At the High Court Division of Corruption and Economic Sabotage Offences in Dar es Salaam on March 4, 2022, Freeman Mbowe and three co-accused were declared freemen after spending nearly a year in custody on terror-related charges.
The news took social media by storm, with pictures and videos of Mbowe’s loyalists seeing dancing, singing and jumping with bliss following the court’s rule. Mr Peter Kibatala, Mbowe’s lead lawyer, welcomed his client’s victory with great charm, adding that “no stone was left unturned”.
Mbowe’s release unfolded two days after a beseech of his release from various clerics to President Samia during a meeting hosted at the State House in Dar es Salaam. It also came after an unprecedented meet-up of President Samia and CHADEMA Deputy Chair Mr Tundu Lissu in Belgium, where Lissu confirmed later to have had presented plead of Mbowe’s release.
There have been floods of opinions online on whether Mbowe’s release in the new dawn to Tanzanian politics. Analysts say this could be signing that the government could lose that grip for oppositions to operate freely, or oppositions in Tanzania shall keep running in the vacuum-like it was in the past six years.
Bishop Bagonza, a staunch clergyman, released an article soon after Mbowe’s release, an article with a title that reads, “Mbowe is out of prison, but not free.” citing that as long as the law that subdued Mbowe still functioning, then not only Mbowe, but none of us is free.
Since President Samia took office almost a year ago, she has been taking a series of multiple and considerable steps in what she called ‘healing the nation’, including dialogues with pro-democracy stakeholders, lifting the ban of newspapers and other media outlets, her effort to improve the civic space in Tanzania.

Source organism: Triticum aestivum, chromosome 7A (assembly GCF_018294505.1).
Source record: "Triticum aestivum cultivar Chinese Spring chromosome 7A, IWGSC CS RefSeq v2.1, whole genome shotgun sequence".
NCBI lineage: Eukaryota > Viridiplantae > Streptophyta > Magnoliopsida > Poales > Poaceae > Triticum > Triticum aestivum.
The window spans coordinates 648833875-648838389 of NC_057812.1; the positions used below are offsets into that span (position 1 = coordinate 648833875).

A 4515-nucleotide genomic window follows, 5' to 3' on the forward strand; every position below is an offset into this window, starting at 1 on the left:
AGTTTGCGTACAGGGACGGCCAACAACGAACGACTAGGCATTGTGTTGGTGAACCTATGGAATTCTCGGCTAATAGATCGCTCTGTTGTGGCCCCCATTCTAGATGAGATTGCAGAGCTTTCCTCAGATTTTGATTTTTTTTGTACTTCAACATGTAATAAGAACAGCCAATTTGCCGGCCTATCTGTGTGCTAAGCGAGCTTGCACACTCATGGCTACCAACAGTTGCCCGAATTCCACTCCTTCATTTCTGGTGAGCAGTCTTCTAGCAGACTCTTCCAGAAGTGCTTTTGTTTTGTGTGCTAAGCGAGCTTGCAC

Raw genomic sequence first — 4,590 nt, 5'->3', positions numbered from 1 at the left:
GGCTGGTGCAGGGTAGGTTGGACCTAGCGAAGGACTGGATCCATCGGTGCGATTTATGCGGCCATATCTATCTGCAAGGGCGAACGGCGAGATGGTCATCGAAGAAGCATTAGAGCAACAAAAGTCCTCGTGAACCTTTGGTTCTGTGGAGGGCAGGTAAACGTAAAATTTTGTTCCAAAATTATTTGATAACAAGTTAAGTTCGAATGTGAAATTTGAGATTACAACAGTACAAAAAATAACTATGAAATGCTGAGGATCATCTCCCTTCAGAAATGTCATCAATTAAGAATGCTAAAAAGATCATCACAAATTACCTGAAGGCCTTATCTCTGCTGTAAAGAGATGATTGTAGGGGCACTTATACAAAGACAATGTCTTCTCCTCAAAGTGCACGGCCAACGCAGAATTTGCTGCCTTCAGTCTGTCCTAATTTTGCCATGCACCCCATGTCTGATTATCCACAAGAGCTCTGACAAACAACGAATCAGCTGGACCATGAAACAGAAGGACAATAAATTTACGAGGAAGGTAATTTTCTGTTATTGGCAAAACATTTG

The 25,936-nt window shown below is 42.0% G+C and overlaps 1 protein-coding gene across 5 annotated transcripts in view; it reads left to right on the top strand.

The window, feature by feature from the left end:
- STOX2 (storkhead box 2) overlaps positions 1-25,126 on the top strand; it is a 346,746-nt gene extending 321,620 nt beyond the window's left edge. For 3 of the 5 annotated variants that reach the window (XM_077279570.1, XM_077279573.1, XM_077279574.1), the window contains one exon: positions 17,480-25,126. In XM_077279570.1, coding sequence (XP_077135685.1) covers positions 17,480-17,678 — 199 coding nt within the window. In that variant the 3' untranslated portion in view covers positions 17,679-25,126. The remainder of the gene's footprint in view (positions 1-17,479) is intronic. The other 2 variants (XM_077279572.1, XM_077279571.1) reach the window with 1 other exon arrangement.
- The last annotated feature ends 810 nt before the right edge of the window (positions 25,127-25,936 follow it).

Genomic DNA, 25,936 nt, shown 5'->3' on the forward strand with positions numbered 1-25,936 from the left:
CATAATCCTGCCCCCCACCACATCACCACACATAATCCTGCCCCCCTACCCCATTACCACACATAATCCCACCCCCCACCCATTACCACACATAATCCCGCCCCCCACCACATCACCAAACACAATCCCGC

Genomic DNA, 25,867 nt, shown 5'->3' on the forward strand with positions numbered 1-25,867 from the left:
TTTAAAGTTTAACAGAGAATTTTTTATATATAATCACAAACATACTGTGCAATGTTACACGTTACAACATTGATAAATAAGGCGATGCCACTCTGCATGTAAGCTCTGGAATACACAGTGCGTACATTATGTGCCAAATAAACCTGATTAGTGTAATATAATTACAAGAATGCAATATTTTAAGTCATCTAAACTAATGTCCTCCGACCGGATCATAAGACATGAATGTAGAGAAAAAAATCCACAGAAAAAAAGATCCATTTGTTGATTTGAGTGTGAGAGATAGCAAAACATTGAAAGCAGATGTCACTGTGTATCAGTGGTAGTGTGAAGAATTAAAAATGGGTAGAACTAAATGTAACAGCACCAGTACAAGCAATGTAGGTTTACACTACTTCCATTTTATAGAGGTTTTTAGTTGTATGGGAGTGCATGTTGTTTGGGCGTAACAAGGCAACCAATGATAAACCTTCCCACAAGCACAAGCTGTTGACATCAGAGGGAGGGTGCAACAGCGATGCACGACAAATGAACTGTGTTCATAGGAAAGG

Mbowe’s visit at the State House
A few hours later, before people got away with the hangover of Mbowe’s release, they were stunned by a picture of him and President Hassan at Magogoni State House in Dar es Salaam.
Speaking before State House’s press, with humility, with clasped hands, Mr Mbowe said, “We need civilized politics to help the government perform its task and for the government to ensure we have the space for doing our job, democracy to flourish in our country, and people to be happy, something that the President has started doing. We have a guarantee from the President, and we are ready to cooperate with her”, Said Freeman Mbowe in his usual calm tone.
The release of Mr Mbowe comes after a spate of vindication of more than 50 people in the country wrongly convicted for charges of terrorism, and economic sabotages, a move that analysts say will improve Samia’s political capital.
A new dawn to Tanzanian politics?
Mbowe’s release could be the new dawn to Tanzanian politics. His release could be a gateway from the gruesome political experience Tanzania had gone through in the last six years. Zitto Zuber Kabwe, a prominent oppositional leader, serving as the ACT party leader and a chair for a non-partisan organization, Tanzania Center of Democracy (TCD), said Mbowe’s release was one of the TCD’s key focus areas.
TCD leadership structure is a conflate of CCM, CHADEMA, CUF, NCCR – Mageuzi and ACT Wazalendo leaders.
Zitto seems to have high hopes that democracy shall thrive in Tanzania under the leadership of President Samia Suluhu Hassan, considering that she took part at the symposium to moot the status of multiparty democracy in Tanzania in Dodoma December in 2021.
Speaking before Press, Zitto highlighted the upcoming conference on Justice, Peace and Reconciliation scheduled to take place between March 30 and 31, 2022, in Dodoma under the auspices of TCD, where unconfirmed reports say President Samia will grace the gathering.
“I believe that through TCD and other important stakeholders, Tanzania will return to becoming a nation of optimism, and that takes great developmental strides without affecting the political and civil liberties of its people,” Zitto said.
Mbowe’s release seems to have opened doors to further discussion on National Elections Act, Political Parties Act and New Constitution that seem constrained by the state. Zitto said two bills are at hand already, thanks to the Legal and Human Rights Centre (LHRC) for their legal assistance on their development, Zitto Said.
Zitto said he hopes if the two bills (National Elections Act & Political Parties Act) successfully turn into laws, they will undoubtedly ensure free and fair elections in Tanzania, which will be a significant development to Tanzanian politics.